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"Say again?" says the major.
"Finley. Charlie O. Never mind. Neal. It would take time to tell you about him."
Leaving the baseball park he is introduced to the reigning homecoming queen. A visible reaction takes place. The girl is fashionably half-dressed, and because she is also extraordinarily well-built, the knit shirt she is wearing emphasizes her bralessness. But it is not the major who is embarrassed, it is the girl. As they talk, she seems suddenly discomfited. She folds and refolds her arms in front of her.
It is not the first time he has encountered this sort of self-consciousness, the major says later. He had been to visit the Tulane team trainer, an old friend named Bubba Porche. When Neal Jones played at Tulane, he had become buddies with one of Bubba's sons, who was then just three or four. Now the boy is 19 years old and wears his hair long and stylishly disarrayed. When the major arrived at the house for a visit the boy hurried to his room. When he came out again, his hair was combed.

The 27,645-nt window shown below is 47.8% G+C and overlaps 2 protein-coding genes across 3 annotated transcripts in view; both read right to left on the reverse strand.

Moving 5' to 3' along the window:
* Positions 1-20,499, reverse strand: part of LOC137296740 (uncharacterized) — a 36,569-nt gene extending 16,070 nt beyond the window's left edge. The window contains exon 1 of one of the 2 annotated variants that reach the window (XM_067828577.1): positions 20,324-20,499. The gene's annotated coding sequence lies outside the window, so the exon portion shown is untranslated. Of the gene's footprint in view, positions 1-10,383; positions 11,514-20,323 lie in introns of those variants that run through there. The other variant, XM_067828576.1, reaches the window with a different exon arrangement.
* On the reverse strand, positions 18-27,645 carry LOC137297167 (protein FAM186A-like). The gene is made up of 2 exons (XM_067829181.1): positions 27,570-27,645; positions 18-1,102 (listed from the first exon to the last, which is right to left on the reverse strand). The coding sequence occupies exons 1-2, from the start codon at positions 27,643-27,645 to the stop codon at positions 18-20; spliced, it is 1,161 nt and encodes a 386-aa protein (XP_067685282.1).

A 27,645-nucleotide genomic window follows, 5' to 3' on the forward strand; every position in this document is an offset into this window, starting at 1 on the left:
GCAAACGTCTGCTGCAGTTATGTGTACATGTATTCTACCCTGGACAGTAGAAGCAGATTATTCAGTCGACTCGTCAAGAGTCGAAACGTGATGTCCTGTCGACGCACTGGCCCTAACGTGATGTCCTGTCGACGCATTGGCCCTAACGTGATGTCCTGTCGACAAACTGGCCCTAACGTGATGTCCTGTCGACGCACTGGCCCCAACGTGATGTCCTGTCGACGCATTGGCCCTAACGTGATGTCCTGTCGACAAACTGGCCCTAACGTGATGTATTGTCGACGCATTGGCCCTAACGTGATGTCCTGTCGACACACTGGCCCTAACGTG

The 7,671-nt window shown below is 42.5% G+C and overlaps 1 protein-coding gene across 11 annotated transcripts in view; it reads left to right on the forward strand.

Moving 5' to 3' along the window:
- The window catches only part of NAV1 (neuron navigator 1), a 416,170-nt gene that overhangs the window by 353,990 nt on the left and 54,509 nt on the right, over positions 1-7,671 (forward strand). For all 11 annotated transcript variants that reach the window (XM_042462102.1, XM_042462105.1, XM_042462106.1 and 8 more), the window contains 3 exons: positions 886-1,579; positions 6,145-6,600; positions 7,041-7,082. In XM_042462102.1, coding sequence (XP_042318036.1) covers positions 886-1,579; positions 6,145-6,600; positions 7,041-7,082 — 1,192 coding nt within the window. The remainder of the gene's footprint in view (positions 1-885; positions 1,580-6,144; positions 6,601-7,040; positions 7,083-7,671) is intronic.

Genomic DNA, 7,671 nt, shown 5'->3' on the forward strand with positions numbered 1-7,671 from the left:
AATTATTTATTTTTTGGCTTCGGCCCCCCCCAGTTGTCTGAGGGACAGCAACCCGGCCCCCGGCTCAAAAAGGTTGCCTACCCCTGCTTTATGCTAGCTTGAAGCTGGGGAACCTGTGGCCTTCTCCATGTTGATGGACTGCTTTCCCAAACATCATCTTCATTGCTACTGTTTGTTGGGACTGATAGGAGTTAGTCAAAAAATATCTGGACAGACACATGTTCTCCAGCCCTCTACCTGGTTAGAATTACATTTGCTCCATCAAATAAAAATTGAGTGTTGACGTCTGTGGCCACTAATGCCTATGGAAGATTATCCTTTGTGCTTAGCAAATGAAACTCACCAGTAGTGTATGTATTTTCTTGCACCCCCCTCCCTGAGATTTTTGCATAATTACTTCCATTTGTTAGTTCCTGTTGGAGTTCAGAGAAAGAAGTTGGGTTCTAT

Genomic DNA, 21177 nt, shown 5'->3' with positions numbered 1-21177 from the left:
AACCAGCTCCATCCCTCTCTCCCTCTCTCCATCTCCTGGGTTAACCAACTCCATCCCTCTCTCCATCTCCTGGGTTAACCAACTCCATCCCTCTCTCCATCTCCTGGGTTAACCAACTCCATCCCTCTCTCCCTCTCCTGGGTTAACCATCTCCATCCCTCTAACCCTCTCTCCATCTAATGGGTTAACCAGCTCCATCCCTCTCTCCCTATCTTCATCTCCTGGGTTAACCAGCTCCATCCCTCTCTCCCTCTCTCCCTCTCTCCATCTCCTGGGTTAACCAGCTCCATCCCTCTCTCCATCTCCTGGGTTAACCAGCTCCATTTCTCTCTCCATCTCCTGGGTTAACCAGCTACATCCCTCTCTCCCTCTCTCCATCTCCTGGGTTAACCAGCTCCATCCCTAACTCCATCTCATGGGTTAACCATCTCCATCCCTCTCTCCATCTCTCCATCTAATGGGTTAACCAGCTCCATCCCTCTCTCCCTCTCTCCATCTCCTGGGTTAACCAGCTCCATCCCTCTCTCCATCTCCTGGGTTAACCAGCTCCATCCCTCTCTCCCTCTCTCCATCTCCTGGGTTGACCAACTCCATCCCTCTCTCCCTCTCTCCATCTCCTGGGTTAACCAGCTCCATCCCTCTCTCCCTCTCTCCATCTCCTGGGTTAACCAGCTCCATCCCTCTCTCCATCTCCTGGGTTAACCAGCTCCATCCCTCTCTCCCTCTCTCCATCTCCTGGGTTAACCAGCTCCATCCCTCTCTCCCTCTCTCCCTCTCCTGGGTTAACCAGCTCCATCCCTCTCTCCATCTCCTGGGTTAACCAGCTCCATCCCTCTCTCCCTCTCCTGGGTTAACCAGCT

In the training room the major watches Bubba Porche wrap the ankles of Tulane's football players. They come and go in an endless parade. The training room is brightly lit and stocked with modern equipment. It is better equipped, and far cleaner, the major says, than any hospital he had been in Up There.
Boo Mason has joined him. Boo has brought him a book. Jonathan Livingston Seagull. He says it is a story Neal Jones would appreciate. He says there is something about the book that reminds him of Neal.
"I'd like to know how many miles of tape old Bubba's peeled out over the years," the major says. The tape makes delicate, ripping sounds in Porche's expert hands.
"He shoulda been a surgeon," the major says. "But where are the masseuses? I'd expect a high-class joint like this to have masseuses."
"Don't bother the working folks," Bubba says.
Some of the players Bubba wraps are black. "Boy, I'm glad to see that," the major says. There were no blacks at Tulane when he played. His high school, he says, is now 46% black.